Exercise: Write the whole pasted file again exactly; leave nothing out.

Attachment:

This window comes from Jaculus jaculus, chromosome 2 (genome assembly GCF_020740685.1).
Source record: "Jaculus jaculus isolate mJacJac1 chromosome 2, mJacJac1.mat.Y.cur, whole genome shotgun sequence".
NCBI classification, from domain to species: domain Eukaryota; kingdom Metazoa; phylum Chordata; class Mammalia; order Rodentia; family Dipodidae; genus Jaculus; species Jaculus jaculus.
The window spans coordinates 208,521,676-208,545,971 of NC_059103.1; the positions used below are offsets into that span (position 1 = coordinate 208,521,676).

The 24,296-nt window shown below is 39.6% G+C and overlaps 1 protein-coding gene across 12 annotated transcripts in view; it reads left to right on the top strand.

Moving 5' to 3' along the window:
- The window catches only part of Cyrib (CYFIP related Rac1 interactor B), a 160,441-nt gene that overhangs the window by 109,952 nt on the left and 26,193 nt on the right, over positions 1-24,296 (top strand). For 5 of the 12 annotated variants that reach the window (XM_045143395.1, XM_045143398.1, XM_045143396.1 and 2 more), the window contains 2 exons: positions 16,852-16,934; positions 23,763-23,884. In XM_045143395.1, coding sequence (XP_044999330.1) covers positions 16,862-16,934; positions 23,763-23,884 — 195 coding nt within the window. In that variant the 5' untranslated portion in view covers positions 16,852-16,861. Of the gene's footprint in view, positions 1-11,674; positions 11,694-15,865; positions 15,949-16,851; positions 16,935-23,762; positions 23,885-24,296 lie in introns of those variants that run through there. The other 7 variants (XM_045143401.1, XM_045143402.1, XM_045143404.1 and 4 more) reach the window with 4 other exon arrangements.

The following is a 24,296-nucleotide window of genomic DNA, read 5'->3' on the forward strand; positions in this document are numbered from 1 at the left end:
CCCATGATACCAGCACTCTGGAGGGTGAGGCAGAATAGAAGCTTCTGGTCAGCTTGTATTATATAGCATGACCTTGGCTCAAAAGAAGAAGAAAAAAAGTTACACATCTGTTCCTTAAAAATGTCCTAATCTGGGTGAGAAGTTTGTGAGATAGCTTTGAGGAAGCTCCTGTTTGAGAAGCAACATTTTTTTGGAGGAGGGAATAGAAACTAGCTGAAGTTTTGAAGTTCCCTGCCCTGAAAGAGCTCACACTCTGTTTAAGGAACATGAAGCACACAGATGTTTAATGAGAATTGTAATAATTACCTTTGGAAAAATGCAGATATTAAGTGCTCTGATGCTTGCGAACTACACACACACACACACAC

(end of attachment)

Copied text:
This window comes from Jaculus jaculus, chromosome 2 (genome assembly GCF_020740685.1).
Source record: "Jaculus jaculus isolate mJacJac1 chromosome 2, mJacJac1.mat.Y.cur, whole genome shotgun sequence".
NCBI classification, from domain to species: domain Eukaryota; kingdom Metazoa; phylum Chordata; class Mammalia; order Rodentia; family Dipodidae; genus Jaculus; species Jaculus jaculus.
The window spans coordinates 208,521,676-208,545,971 of NC_059103.1; the positions used below are offsets into that span (position 1 = coordinate 208,521,676).

The 24,296-nt window shown below is 39.6% G+C and overlaps 1 protein-coding gene across 12 annotated transcripts in view; it reads left to right on the top strand.

Moving 5' to 3' along the window:
- The window catches only part of Cyrib (CYFIP related Rac1 interactor B), a 160,441-nt gene that overhangs the window by 109,952 nt on the left and 26,193 nt on the right, over positions 1-24,296 (top strand). For 5 of the 12 annotated variants that reach the window (XM_045143395.1, XM_045143398.1, XM_045143396.1 and 2 more), the window contains 2 exons: positions 16,852-16,934; positions 23,763-23,884. In XM_045143395.1, coding sequence (XP_044999330.1) covers positions 16,862-16,934; positions 23,763-23,884 — 195 coding nt within the window. In that variant the 5' untranslated portion in view covers positions 16,852-16,861. Of the gene's footprint in view, positions 1-11,674; positions 11,694-15,865; positions 15,949-16,851; positions 16,935-23,762; positions 23,885-24,296 lie in introns of those variants that run through there. The other 7 variants (XM_045143401.1, XM_045143402.1, XM_045143404.1 and 4 more) reach the window with 4 other exon arrangements.

The following is a 24,296-nucleotide window of genomic DNA, read 5'->3' on the forward strand; positions in this document are numbered from 1 at the left end:
CCCATGATACCAGCACTCTGGAGGGTGAGGCAGAATAGAAGCTTCTGGTCAGCTTGTATTATATAGCATGACCTTGGCTCAAAAGAAGAAGAAAAAAAGTTACACATCTGTTCCTTAAAAATGTCCTAATCTGGGTGAGAAGTTTGTGAGATAGCTTTGAGGAAGCTCCTGTTTGAGAAGCAACATTTTTTTGGAGGAGGGAATAGAAACTAGCTGAAGTTTTGAAGTTCCCTGCCCTGAAAGAGCTCACACTCTGTTTAAGGAACATGAAGCACACAGATGTTTAATGAGAATTGTAATAATTACCTTTGGAAAAATGCAGATATTAAGTGCTCTGATGCTTGCGAACTACACACACACACACACAC